- The origin of money is gold and silver. The characteristic (Illah) of riba that occurs within them is due to their measure of wealth and store of value (Thamaniyyah), based on the strongest views amongst the scholars. The characteristic of a store of value is not limited to only gold and silver even though originally it was so.
- The paper currency that exists today has become a store of value and has replaced gold and silver as a means of payment, because the community has accepted it as a store of value and as a means of payment even if its value is not the paper but the trust that is placed in it in commercial dealings.
Therefore, members of the Council of Islamic Fiqh Academy have decided that the paper currency is a stand-alone currency, which takes all the laws of gold and silver. That includes the legal prohibition of the riba al-fadl and riba al-naseea, the compulsory zakat and other laws. This is based on qiyas (analogy) of the existing currency against gold and silver. The Ruling was signed by 18 members with no abstention.
In 1987, the first Fiqh Session of Kuwait Finance House was held, and there was an approval and confirmation of the ruling made by the Islamic Fiqh Academy concerning paper money and its nature.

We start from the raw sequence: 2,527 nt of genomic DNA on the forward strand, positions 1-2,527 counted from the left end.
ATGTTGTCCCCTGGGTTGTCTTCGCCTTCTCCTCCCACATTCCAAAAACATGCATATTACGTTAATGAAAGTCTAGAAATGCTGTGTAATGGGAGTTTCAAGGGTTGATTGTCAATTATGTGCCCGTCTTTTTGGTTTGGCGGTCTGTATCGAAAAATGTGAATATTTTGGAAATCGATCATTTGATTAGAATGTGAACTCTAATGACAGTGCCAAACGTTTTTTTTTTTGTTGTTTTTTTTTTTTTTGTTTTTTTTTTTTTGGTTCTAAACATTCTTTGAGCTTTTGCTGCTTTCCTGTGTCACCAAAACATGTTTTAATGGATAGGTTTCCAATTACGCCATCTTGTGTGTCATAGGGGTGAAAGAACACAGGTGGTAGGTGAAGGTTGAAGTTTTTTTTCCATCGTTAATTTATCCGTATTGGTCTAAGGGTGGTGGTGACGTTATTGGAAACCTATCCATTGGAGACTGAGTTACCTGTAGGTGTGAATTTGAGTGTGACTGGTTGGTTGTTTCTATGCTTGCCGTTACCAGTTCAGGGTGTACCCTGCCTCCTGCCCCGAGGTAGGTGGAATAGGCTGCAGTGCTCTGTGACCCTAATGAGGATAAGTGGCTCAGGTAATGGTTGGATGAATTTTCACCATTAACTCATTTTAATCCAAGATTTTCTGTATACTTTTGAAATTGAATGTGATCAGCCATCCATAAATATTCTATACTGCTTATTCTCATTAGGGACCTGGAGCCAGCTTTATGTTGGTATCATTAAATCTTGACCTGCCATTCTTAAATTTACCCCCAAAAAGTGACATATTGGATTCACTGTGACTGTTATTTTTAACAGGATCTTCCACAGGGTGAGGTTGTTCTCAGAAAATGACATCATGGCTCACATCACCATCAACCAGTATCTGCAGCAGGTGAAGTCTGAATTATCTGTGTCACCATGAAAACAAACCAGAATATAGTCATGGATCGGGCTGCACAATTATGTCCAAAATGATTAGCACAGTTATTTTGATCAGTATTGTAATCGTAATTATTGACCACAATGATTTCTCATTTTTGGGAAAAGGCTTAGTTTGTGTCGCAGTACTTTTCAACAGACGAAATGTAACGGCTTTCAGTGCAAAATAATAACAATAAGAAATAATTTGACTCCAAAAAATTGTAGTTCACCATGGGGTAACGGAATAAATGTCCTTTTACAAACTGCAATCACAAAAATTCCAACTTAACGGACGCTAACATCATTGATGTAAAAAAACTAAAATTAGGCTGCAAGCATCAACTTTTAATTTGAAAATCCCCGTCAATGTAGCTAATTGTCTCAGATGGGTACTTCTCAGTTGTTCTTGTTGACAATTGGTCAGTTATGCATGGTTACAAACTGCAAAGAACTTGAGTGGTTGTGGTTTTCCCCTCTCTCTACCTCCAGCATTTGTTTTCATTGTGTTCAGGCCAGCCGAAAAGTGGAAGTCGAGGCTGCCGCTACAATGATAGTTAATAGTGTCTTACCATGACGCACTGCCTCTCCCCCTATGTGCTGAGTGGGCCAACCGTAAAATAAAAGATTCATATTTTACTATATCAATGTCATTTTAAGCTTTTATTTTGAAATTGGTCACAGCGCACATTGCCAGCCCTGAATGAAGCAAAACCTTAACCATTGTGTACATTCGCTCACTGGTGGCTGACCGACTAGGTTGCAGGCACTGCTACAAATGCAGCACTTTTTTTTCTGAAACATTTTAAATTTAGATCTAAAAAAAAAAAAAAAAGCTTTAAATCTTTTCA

The conclusion is clear. Paper money has replaced gold and silver and serves as a store of value and a medium of exchange in the market. The rules of riba, zakat, and sarf (currency exchange) apply to it equally. There is no absolute text in Shariah making gold and/or silver the exclusive currencies. Very important scholars have throughout history asserted the same view.
I believe the unease with paper money is a product of a lack of knowledge of Shariah, history of jurisprudence, and how rules are formulated. It is perhaps also a product of a level of discomfort with the interest based international banking system of which paper money is seen as a symptom.
Finally, these discussions and analyses are important because they have a lot to offer in terms of whether crypto currencies such as Bitcoin can be acceptable. Of course that is a different and very thorny discussion.